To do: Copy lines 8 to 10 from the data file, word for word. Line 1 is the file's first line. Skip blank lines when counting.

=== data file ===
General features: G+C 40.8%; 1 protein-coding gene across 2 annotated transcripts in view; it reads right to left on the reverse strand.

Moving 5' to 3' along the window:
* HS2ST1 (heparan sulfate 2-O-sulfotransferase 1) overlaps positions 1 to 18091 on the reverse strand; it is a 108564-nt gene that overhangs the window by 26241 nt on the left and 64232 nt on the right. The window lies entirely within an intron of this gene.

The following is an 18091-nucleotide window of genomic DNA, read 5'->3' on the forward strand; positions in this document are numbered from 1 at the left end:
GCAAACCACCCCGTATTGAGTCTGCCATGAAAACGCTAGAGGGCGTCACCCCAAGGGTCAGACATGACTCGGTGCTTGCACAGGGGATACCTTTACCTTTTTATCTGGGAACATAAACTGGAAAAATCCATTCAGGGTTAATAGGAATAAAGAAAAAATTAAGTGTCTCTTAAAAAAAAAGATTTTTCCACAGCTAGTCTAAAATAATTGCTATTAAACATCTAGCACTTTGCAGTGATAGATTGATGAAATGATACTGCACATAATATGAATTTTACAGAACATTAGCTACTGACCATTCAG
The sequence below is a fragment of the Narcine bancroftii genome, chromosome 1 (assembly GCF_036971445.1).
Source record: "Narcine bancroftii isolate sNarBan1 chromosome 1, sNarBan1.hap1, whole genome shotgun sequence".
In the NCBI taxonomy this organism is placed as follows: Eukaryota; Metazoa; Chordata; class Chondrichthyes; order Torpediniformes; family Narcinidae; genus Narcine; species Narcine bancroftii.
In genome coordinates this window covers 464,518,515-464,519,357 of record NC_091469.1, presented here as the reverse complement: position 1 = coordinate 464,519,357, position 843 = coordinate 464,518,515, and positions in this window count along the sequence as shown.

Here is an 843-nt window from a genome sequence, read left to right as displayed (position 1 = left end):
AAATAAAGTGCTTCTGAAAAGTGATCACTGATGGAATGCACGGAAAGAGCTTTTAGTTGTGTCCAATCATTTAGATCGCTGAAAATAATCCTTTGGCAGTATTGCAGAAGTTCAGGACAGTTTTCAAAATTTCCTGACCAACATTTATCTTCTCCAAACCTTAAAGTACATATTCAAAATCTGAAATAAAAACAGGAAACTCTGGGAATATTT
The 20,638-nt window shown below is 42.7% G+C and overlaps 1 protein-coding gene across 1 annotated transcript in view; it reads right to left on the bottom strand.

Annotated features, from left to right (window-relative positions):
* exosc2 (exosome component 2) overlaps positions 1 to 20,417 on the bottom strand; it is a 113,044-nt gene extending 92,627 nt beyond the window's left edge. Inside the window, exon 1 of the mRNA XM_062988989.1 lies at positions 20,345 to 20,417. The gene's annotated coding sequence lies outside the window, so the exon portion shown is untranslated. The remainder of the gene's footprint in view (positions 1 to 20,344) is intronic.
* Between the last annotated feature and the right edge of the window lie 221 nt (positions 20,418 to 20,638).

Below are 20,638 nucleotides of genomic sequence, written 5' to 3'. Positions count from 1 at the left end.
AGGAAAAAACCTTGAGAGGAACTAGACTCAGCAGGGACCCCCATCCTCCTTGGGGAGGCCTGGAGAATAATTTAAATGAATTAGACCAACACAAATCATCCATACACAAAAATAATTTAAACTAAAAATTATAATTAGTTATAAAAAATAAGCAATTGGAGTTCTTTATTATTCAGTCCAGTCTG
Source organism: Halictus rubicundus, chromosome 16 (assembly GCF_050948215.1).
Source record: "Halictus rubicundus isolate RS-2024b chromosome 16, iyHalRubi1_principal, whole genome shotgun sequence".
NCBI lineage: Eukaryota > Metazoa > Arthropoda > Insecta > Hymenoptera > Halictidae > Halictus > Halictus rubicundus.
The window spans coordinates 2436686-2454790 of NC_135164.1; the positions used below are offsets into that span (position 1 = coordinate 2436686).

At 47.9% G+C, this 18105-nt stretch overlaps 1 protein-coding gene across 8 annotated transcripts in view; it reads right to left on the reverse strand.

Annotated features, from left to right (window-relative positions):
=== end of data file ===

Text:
In the NCBI taxonomy this organism is placed as follows: Eukaryota; Metazoa; Chordata; class Chondrichthyes; order Torpediniformes; family Narcinidae; genus Narcine; species Narcine bancroftii.
In genome coordinates this window covers 464,518,515-464,519,357 of record NC_091469.1, presented here as the reverse complement: position 1 = coordinate 464,519,357, position 843 = coordinate 464,518,515, and positions in this window count along the sequence as shown.

Here is an 843-nt window from a genome sequence, read left to right as displayed (position 1 = left end):